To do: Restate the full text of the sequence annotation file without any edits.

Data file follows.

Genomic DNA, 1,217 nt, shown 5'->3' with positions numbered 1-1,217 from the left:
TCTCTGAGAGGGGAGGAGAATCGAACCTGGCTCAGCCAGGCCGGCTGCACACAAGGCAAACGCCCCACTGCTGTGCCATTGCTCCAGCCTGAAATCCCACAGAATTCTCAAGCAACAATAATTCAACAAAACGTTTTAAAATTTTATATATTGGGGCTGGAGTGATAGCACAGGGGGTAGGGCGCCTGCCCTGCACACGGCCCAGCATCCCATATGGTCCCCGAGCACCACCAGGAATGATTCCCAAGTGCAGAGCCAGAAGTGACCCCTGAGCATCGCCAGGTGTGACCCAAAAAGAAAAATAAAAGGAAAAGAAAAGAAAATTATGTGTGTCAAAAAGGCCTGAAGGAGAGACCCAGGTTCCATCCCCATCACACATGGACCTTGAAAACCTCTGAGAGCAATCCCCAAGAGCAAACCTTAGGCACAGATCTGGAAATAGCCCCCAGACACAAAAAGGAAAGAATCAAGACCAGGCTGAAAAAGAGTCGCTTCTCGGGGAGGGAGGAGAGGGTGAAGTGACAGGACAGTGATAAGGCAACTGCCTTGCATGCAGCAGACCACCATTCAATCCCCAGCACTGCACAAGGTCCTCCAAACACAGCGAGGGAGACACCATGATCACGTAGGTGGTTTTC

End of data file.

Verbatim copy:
Genomic DNA, 1,217 nt, shown 5'->3' with positions numbered 1-1,217 from the left:
TCTCTGAGAGGGGAGGAGAATCGAACCTGGCTCAGCCAGGCCGGCTGCACACAAGGCAAACGCCCCACTGCTGTGCCATTGCTCCAGCCTGAAATCCCACAGAATTCTCAAGCAACAATAATTCAACAAAACGTTTTAAAATTTTATATATTGGGGCTGGAGTGATAGCACAGGGGGTAGGGCGCCTGCCCTGCACACGGCCCAGCATCCCATATGGTCCCCGAGCACCACCAGGAATGATTCCCAAGTGCAGAGCCAGAAGTGACCCCTGAGCATCGCCAGGTGTGACCCAAAAAGAAAAATAAAAGGAAAAGAAAAGAAAATTATGTGTGTCAAAAAGGCCTGAAGGAGAGACCCAGGTTCCATCCCCATCACACATGGACCTTGAAAACCTCTGAGAGCAATCCCCAAGAGCAAACCTTAGGCACAGATCTGGAAATAGCCCCCAGACACAAAAAGGAAAGAATCAAGACCAGGCTGAAAAAGAGTCGCTTCTCGGGGAGGGAGGAGAGGGTGAAGTGACAGGACAGTGATAAGGCAACTGCCTTGCATGCAGCAGACCACCATTCAATCCCCAGCACTGCACAAGGTCCTCCAAACACAGCGAGGGAGACACCATGATCACGTAGGTGGTTTTC